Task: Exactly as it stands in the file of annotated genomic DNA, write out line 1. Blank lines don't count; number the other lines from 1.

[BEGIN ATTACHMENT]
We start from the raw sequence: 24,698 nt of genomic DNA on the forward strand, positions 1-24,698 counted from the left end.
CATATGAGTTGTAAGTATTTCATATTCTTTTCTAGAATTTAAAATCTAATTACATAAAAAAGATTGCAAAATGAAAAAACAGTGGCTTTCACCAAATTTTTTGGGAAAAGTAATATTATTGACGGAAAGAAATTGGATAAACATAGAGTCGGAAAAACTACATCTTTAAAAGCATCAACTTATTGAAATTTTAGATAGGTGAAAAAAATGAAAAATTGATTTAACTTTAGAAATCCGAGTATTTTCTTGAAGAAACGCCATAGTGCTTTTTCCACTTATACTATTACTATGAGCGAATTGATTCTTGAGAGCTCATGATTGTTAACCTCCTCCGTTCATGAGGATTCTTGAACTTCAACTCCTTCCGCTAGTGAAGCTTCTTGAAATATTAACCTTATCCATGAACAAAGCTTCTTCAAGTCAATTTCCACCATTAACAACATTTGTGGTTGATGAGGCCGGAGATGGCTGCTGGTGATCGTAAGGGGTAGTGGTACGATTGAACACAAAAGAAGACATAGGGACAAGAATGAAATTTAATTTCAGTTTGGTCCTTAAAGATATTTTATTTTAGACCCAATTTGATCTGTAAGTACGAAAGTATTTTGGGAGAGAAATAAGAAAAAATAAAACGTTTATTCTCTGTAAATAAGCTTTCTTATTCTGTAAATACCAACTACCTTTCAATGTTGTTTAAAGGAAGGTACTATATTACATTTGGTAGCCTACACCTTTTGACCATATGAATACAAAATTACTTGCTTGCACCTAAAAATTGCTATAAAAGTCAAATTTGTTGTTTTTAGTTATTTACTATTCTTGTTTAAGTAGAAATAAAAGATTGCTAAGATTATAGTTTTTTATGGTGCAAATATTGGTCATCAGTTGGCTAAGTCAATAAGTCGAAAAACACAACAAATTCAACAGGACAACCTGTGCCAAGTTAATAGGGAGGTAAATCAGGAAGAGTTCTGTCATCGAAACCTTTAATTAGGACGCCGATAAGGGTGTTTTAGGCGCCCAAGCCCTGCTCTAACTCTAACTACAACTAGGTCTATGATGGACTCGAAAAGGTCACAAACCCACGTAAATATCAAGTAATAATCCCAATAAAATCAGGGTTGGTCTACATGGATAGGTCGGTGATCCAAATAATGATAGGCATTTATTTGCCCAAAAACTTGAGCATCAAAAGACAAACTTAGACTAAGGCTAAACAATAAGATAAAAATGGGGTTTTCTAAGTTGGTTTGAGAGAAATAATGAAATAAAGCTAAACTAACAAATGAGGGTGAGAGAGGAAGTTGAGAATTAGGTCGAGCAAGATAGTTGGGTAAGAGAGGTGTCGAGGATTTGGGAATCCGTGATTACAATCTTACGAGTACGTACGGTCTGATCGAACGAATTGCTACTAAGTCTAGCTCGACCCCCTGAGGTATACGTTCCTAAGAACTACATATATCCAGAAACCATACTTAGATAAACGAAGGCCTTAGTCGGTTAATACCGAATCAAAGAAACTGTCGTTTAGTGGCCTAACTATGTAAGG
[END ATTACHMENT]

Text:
We start from the raw sequence: 24,698 nt of genomic DNA on the forward strand, positions 1-24,698 counted from the left end.